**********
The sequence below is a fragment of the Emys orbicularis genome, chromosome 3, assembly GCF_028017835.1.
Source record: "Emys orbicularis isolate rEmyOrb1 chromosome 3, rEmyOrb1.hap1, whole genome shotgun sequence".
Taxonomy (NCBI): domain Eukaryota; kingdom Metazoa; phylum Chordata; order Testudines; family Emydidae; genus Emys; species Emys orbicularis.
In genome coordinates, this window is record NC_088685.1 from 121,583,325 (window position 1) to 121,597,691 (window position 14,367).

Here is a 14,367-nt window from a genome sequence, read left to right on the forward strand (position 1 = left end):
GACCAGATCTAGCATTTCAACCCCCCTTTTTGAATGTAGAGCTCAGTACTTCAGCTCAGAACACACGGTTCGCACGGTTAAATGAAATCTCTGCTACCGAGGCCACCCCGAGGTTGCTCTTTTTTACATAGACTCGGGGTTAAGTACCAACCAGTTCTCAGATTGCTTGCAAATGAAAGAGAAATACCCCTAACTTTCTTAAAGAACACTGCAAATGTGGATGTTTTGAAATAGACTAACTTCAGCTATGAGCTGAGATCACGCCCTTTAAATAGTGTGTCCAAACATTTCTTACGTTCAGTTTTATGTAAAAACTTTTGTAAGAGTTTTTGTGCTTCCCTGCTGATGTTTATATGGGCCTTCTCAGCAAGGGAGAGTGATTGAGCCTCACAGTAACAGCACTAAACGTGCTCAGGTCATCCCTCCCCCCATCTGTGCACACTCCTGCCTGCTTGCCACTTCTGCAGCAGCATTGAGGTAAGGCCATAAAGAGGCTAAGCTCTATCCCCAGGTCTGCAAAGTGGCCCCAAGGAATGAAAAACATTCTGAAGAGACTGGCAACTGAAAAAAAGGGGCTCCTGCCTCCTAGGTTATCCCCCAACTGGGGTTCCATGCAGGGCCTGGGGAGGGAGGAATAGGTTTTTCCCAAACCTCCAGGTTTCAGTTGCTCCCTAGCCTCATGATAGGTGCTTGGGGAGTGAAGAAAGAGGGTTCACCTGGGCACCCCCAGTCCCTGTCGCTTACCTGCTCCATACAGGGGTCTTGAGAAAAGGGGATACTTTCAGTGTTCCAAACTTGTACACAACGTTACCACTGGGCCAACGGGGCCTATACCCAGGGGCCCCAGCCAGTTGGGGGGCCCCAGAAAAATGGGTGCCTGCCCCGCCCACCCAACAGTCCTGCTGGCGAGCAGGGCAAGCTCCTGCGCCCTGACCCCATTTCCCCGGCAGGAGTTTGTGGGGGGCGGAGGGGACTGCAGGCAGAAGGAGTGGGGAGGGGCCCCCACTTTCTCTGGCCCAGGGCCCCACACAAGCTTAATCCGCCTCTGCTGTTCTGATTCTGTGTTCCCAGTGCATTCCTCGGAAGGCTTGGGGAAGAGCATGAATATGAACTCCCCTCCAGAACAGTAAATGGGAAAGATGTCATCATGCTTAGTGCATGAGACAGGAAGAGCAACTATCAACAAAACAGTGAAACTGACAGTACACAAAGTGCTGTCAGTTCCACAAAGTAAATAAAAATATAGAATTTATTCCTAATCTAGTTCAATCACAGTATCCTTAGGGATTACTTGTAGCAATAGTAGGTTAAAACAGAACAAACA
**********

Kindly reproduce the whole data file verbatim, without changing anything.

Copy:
The sequence below is a fragment of the Emys orbicularis genome, chromosome 3, assembly GCF_028017835.1.
Source record: "Emys orbicularis isolate rEmyOrb1 chromosome 3, rEmyOrb1.hap1, whole genome shotgun sequence".
Taxonomy (NCBI): domain Eukaryota; kingdom Metazoa; phylum Chordata; order Testudines; family Emydidae; genus Emys; species Emys orbicularis.
In genome coordinates, this window is record NC_088685.1 from 121,583,325 (window position 1) to 121,597,691 (window position 14,367).

Here is a 14,367-nt window from a genome sequence, read left to right on the forward strand (position 1 = left end):
GACCAGATCTAGCATTTCAACCCCCCTTTTTGAATGTAGAGCTCAGTACTTCAGCTCAGAACACACGGTTCGCACGGTTAAATGAAATCTCTGCTACCGAGGCCACCCCGAGGTTGCTCTTTTTTACATAGACTCGGGGTTAAGTACCAACCAGTTCTCAGATTGCTTGCAAATGAAAGAGAAATACCCCTAACTTTCTTAAAGAACACTGCAAATGTGGATGTTTTGAAATAGACTAACTTCAGCTATGAGCTGAGATCACGCCCTTTAAATAGTGTGTCCAAACATTTCTTACGTTCAGTTTTATGTAAAAACTTTTGTAAGAGTTTTTGTGCTTCCCTGCTGATGTTTATATGGGCCTTCTCAGCAAGGGAGAGTGATTGAGCCTCACAGTAACAGCACTAAACGTGCTCAGGTCATCCCTCCCCCCATCTGTGCACACTCCTGCCTGCTTGCCACTTCTGCAGCAGCATTGAGGTAAGGCCATAAAGAGGCTAAGCTCTATCCCCAGGTCTGCAAAGTGGCCCCAAGGAATGAAAAACATTCTGAAGAGACTGGCAACTGAAAAAAAGGGGCTCCTGCCTCCTAGGTTATCCCCCAACTGGGGTTCCATGCAGGGCCTGGGGAGGGAGGAATAGGTTTTTCCCAAACCTCCAGGTTTCAGTTGCTCCCTAGCCTCATGATAGGTGCTTGGGGAGTGAAGAAAGAGGGTTCACCTGGGCACCCCCAGTCCCTGTCGCTTACCTGCTCCATACAGGGGTCTTGAGAAAAGGGGATACTTTCAGTGTTCCAAACTTGTACACAACGTTACCACTGGGCCAACGGGGCCTATACCCAGGGGCCCCAGCCAGTTGGGGGGCCCCAGAAAAATGGGTGCCTGCCCCGCCCACCCAACAGTCCTGCTGGCGAGCAGGGCAAGCTCCTGCGCCCTGACCCCATTTCCCCGGCAGGAGTTTGTGGGGGGCGGAGGGGACTGCAGGCAGAAGGAGTGGGGAGGGGCCCCCACTTTCTCTGGCCCAGGGCCCCACACAAGCTTAATCCGCCTCTGCTGTTCTGATTCTGTGTTCCCAGTGCATTCCTCGGAAGGCTTGGGGAAGAGCATGAATATGAACTCCCCTCCAGAACAGTAAATGGGAAAGATGTCATCATGCTTAGTGCATGAGACAGGAAGAGCAACTATCAACAAAACAGTGAAACTGACAGTACACAAAGTGCTGTCAGTTCCACAAAGTAAATAAAAATATAGAATTTATTCCTAATCTAGTTCAATCACAGTATCCTTAGGGATTACTTGTAGCAATAGTAGGTTAAAACAGAACAAACA